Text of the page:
• The way youth and volunteers feel they are treated in the program (as resources, or as objects?).

If other performance measures come to mind, jot them down now, before you forget.

The goal of great managers is for all of their employees to answer all 12 of the following questions with a score of five or four on a five-point scale, with five being high. Any division of the operation that has employees scoring three or less, is in trouble or is headed for trouble. This will be demonstrated in higher absenteeism, higher employee turnover, and, of course, lower productivity.

Read the following questions, substituting "volunteer" for "employee," etc. Ask yourself how the volunteers with whom you work would score and what that would indicate about you as a manager.

  1. Do I know what is expected of me? (If the employee answers with a four or a five, this self-score would indicate that he or she knows the goal, how it is measured, and how he or she plans to reach the goal. An answer of one indicates that the employee does not know the goal or objective or how it is measured and has no idea how to reach it.)
  2. Do I have the right materials and equipment I need to do my work right?
  3. At work, do I have the opportunity to do what I do best every day?
  4. In the last seven days, have I received recognition or praise for doing good work?
  5. Does my supervisor, or someone at work, seem to care about me as a person?
  6. Is there someone at work who encourages my development?
  7. At work, do my opinions seem to count?
  8. Does the mission/purpose of my company make me feel my job is important?
  9. Are my co-workers committed to doing quality work?
  10. Do I have a best friend at work?
  11. In the last six months, has someone at work talked to me about my progress?
  12. This last year, have I had opportunities at work to learn and grow?

How will your volunteers answer the questions? Do they feel as if they belong? Do they believe they are making a difference in your organization, in meeting your organizations mission statement? Are their views, ideas, and suggestions listened to, supported, or adapted?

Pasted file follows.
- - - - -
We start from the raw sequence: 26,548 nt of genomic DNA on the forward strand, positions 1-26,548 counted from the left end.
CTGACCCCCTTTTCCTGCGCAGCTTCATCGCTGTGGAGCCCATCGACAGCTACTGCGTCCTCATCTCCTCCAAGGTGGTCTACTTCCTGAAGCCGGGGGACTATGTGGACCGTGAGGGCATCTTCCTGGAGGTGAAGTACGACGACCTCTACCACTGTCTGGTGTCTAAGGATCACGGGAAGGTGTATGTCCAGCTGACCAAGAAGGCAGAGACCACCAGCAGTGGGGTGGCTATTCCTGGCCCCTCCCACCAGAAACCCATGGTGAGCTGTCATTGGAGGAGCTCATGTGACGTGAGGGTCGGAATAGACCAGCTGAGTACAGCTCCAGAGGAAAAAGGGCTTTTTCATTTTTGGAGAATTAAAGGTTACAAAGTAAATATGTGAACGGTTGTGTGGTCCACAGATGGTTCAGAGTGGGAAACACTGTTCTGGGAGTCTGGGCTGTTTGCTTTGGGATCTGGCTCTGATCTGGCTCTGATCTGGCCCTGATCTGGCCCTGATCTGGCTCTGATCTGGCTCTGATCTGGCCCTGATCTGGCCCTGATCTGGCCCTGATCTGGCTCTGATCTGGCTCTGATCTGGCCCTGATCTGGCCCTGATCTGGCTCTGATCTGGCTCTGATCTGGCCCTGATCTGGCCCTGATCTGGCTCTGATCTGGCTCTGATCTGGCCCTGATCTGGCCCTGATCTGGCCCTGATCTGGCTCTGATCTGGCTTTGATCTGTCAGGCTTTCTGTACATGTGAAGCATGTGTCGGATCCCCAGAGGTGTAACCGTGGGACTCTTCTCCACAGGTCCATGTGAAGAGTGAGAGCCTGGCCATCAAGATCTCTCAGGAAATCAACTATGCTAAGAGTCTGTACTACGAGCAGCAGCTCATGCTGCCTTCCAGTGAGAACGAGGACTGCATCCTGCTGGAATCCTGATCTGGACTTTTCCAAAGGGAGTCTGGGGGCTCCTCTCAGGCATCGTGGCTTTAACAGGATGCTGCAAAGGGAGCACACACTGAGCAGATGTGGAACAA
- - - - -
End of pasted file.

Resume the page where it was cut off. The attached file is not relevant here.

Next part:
We all have one or more volunteers whom we would like to clone. Think about them. What makes them special volunteers? What are their recurring patterns of thought and behavior, i.e., talents? Can they be identified through interviews? Are the right kinds of questions being asked of potential volunteers? Are different talents needed for different levels of volunteering? For example, do great project club volunteers automatically have the talent needed by community club leaders or middle management volunteers?

While the principles promoted by Buckingham and Coffman will take some adaptation to work for the 4-H Youth Development program volunteer, I believe the effort will be well worth it. As an Extension 4-H Youth Development Agent, I couldn't help but think that perhaps because of our current system I am limiting my volunteers and not providing them with the necessary tools for success in our county 4-H program.

Questions kept coming to mind:

  • What kind of talent are we looking for in 4-H volunteers?
  • Do we give our volunteers measurable performance standards and standards of excellence?
  • How do we–or do we–measure our clients' satisfaction?
  • How can Extension agents use the interviewing tips to understand new volunteers and place them in the best fit for their talents?

I believe there are benefits to using performance measurements when evaluating volunteers. It will provide accurate data that can be shared with decision makers to support a request for additional or continued funding to support a program. When used properly, volunteers will become ambassadors for the program. They will market and sell a program in which they believe and in which they feel they are making a difference.

Measuring performance does not have to be an all-absorbing, all-encompassing task. First, Break All the Rules provides some simple strategies that can be used to measure performance. After reading this book, perhaps you will agree.


Buckingham, M., & Coffman, C. (1999). First, Break All the Rules. New York, NY: Simon & Schuster.